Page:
The COVID-19 pandemic has been a tough time for people of all walks of life.
It’s not just our physical health that has been impacted. Fear of illness, worries about taking care of our families, loss of income, and a host of other issues that weren’t even on our radar a year ago have all become factors that have complicated our lives and ratcheted up our stress levels. What can we do to manage these feelings? JPS Health Network has a team of doctors, nurses and other Behavioral Health caregivers at the ready to help whenever they’re needed, 24 hours a day, 365 days a year.
The main reasons people endure Intimate Partner Violence are because they either don’t realize how much danger they’re in or they don’t feel like they have a way out.
Mary Ann Contreras, Violence and Injury Prevention Manager in Trauma Services at JPS Health Network, said screening systems help identify relationship abuse even when the victim might not recognize what’s happening to them.
Flu control and prevention is something JPS Health Network always takes seriously. But in the midst of a global pandemic, making the right moves in the fight against the flu is now more important than ever before.
“The last thing you want is to get the flu and COVID-19 at the same time,” said Dr. Nadia Alawi-Kakomanolis, Vice Chief of Primary Care Operations at JPS. “This is definitely not the year to skip getting a flu shot.”
That’s why JPS is ready to help you do everything necessary to protect residents of Tarrant County this flu season.
JPS Health Network and two of its team members are finalists for prestigious D CEO Magazine Excellence in Healthcare awards.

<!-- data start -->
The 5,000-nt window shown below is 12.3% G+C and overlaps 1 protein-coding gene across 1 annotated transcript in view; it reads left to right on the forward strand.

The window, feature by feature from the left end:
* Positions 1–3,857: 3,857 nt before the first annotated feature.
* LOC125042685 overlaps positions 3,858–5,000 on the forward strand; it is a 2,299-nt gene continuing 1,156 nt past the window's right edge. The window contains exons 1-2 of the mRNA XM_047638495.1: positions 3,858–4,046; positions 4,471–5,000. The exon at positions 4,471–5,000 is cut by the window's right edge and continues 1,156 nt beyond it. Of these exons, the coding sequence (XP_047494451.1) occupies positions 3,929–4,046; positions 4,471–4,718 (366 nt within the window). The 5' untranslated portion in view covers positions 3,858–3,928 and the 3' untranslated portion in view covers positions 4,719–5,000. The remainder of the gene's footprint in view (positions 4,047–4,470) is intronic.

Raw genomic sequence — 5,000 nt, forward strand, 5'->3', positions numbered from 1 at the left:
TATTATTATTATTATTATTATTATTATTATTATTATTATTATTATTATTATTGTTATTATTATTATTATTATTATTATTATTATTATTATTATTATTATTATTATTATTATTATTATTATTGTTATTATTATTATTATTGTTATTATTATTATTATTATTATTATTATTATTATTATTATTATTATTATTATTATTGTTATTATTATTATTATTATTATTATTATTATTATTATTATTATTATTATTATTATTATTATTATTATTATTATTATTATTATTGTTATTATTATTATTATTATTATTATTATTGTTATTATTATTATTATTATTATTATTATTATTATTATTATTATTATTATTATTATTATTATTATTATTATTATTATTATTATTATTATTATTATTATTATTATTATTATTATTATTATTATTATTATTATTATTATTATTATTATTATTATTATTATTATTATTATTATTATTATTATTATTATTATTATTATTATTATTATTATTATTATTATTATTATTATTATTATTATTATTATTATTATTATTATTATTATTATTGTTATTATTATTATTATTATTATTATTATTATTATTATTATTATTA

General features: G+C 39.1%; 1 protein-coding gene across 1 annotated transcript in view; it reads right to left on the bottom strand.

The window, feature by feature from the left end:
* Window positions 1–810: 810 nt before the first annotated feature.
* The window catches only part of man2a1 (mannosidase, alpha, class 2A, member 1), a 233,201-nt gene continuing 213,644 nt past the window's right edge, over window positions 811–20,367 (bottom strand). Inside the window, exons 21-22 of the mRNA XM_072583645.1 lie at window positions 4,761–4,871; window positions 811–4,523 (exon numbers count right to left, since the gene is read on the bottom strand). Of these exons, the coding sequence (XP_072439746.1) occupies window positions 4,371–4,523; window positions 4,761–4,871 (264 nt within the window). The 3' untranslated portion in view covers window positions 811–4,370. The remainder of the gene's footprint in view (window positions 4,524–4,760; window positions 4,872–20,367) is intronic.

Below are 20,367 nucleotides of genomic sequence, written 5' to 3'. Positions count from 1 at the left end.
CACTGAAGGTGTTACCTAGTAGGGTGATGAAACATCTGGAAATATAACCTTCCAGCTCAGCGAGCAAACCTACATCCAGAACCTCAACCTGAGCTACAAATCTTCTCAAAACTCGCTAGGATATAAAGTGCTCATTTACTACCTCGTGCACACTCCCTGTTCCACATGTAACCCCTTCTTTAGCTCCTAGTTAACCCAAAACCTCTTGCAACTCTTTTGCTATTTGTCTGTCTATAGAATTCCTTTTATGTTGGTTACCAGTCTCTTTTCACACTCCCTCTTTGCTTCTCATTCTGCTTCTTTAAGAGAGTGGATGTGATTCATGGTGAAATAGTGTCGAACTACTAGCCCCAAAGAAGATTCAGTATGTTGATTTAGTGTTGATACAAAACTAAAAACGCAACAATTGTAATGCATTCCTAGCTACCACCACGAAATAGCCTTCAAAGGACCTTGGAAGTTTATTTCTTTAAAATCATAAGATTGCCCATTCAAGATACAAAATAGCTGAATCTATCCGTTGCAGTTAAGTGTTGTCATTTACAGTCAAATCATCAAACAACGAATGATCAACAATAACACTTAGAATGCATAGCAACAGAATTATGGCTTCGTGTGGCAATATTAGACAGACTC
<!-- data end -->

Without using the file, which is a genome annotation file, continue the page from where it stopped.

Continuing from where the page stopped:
“This is a great accomplishment, as the competition this year was especially tough,” Will Maddox,
Managing Editor of D CEO Magazine said in a release. “All finalists will be recognized in a special feature in the December issue of D CEO, at dmagazine.com, D CEO Healthcare, and at an exclusive event later this year.”
JPS Health Network is one of only 10 hospitals across the nation to be awarded a competitive grant aimed at reducing addiction to opioid painkillers.
Emergency Medicine physician James D’Etienne said the health network will receive a total of $1.5 million divided into three equal installments over the next three years. The money from the Substance Abuse Mental Health Service Administration will be used to establish programs which will help to wean patients off addictive pain killers.
A pair of veteran nurses will take more than 80 years of experience with them as they walk out the doors of JPS and into well-deserved retirement.
It’s a bittersweet time for Trudy Sanders, Vice President of Patient Care Services, and Lily Wong, Director of Nursing Support Services, as they leave behind jobs they love, colleagues they’ve worked alongside for decades to help build JPS into what it is today, and countless team members they've helped to develop to lead the health network into the future.
One minute Krista Charley, 19, was enjoying her last summer before leaving for college, hiking and rock climbing with friends.
The next, she was barely hanging on to consciousness, suffering a fractured hip, broken bones in her face and injuries to her internal organs during a 20-foot fall from the face of a cliff at Mineral Wells State Park.